• Protects against malicious changes, such as injecting malware into drive images, executable files and graphics files.

Familiar command line interface for minimal learning curve

The ScramFS CLI is accessed through the command “scramfs”, and its command line syntax is designed to resemble the equivalent common Unix tools.

Command Operation
scramfs create-aliasCreate an alias (shortcut)
scramfs lsList a directory
scramfs cpCopy a file or group of files
scramfs catOpen a single file and print its contents to stdout
scramfs teeCopies stdin to stdout while saving a copy of it
scramfs mvMoves a file
scramfs rmRemoves a file
scramfs saveSimilar to “>” redirection, saves stdin to a file
scramfs mkdirMakes a directory
scramfs rmdirRemoves a directory

Set up aliases – shortcuts to targets

ScramFS has a nifty feature called “aliases” – which allows a user to pre-configure a target file system and use it in scripts.

This means that setup only needs to be performed once and can be managed centrally, no matter how many jobs and scripts reference these aliases.

What’s in an alias?
  • Path to the file system – such as a local path, the location of a WebDAV or SFTP server, or public cloud (Google Drive, OneDrive, DropBox)
  • Logon credentials
  • Whether encryption should be used, and if so, the encryption key and ScramFS configuration parameters
  • Brief description and notes

Aliases are referred to using the 'opener syntax'.

For example:


will access path/to/files on a ScramFS encrypted drive, while


will access local files. As a convenience, this can be shortened to:


or simply


Works seamlessly with encrypted and unencrypted file systems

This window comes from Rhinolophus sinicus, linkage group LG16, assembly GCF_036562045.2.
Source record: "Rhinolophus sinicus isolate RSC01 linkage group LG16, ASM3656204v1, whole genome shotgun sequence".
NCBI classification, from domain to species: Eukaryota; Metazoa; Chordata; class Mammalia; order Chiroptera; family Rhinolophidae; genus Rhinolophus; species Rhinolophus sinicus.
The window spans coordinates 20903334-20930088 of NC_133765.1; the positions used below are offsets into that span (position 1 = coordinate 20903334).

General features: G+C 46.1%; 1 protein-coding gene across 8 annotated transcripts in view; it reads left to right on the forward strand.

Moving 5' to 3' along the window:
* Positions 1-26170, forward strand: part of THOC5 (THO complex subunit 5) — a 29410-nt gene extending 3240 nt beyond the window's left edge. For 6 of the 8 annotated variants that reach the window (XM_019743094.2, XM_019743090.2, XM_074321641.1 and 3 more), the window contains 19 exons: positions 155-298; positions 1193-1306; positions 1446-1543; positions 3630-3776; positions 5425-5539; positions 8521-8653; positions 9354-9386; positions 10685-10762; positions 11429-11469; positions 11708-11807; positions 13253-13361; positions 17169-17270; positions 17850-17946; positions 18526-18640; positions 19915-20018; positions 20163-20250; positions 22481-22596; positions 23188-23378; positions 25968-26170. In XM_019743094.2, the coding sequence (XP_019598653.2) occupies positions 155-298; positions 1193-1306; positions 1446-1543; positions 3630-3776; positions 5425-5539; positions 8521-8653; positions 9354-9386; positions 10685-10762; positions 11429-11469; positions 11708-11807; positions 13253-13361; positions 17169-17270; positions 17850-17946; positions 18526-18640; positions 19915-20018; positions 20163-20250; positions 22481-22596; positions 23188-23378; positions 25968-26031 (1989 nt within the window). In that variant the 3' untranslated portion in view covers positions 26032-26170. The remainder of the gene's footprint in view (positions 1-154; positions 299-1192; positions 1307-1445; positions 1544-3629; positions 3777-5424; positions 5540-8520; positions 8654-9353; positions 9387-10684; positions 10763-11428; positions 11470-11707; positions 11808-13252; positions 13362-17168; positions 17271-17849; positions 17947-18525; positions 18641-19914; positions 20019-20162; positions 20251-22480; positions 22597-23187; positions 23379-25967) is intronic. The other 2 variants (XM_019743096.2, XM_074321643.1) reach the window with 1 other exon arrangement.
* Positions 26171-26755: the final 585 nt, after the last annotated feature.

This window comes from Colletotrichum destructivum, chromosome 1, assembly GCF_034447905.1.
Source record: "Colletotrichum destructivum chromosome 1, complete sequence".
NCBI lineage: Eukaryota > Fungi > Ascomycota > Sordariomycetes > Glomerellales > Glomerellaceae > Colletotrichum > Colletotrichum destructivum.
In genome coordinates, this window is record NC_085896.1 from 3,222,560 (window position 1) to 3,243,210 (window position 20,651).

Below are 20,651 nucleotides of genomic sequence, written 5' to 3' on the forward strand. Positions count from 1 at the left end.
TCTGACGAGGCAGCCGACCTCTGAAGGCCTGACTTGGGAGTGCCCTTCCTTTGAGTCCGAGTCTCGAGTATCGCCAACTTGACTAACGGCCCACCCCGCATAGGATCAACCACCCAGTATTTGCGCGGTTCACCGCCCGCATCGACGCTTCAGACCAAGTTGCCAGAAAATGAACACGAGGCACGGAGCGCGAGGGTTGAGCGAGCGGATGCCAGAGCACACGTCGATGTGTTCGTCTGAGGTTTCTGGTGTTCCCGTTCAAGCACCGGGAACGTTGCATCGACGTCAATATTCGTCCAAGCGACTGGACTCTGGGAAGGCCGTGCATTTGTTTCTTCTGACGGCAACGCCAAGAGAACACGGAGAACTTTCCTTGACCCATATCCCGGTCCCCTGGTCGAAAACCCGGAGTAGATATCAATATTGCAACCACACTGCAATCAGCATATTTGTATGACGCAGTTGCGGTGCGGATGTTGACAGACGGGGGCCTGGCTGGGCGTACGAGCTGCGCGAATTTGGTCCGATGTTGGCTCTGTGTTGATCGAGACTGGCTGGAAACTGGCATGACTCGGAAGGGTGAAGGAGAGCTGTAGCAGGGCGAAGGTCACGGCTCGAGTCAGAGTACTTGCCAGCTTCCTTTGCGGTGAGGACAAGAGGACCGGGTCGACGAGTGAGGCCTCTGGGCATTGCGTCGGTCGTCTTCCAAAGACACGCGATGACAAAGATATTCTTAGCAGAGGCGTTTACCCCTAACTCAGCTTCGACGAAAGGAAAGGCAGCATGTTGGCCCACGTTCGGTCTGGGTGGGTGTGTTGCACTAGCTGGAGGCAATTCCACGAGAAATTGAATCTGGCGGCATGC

The ScramFS CLI can work with both encrypted and unencrypted file systems.

Where an alias marks a file system as encrypted, the encryption process is performed transparently.

This makes it exceptionally versatile as tasks such as copy can be scripted across all four possible combinations of source and target file systems, as shown below:

scramfs cp <source> <target>
Source Target Effect
plaintext plaintext Same as regular “cp”
plaintext encrypted Copy and encrypt
encrypted plaintext Decrypt and copy
encrypted encrypted Re-encrypt files from source to target (decrypt using source key, and encrypt using target key)

Interoperable with stdin and stdout

Just like regular Unix and Windows command line tools, the ScramFS CLI can be used in conjunction with other tools via stdin and stdout.

Operations using stdin

  • scramfs tee – take stdin, copy it to stdout while saving it to a file
  • scramfs save – take stdin and save it to a file

For example, the following command will create a compressed tarball of init configuration, encrypt it and save it.

tar -cz /etc/init.d/* | scramfs save scramfs://backups/srv01/init.d.tar.gz

Operations using stdout

  • scramfs cat – read a file and output it to stdout

For example, the following command will decrypt the text file secret.txt, feed it through awk, sort and uniq to find all unique items in the 2 nd column of the log file:

scramfs cat scramfs://google_drive/documents/logs.txt | awk ‘{print $2}’ | sort | uniq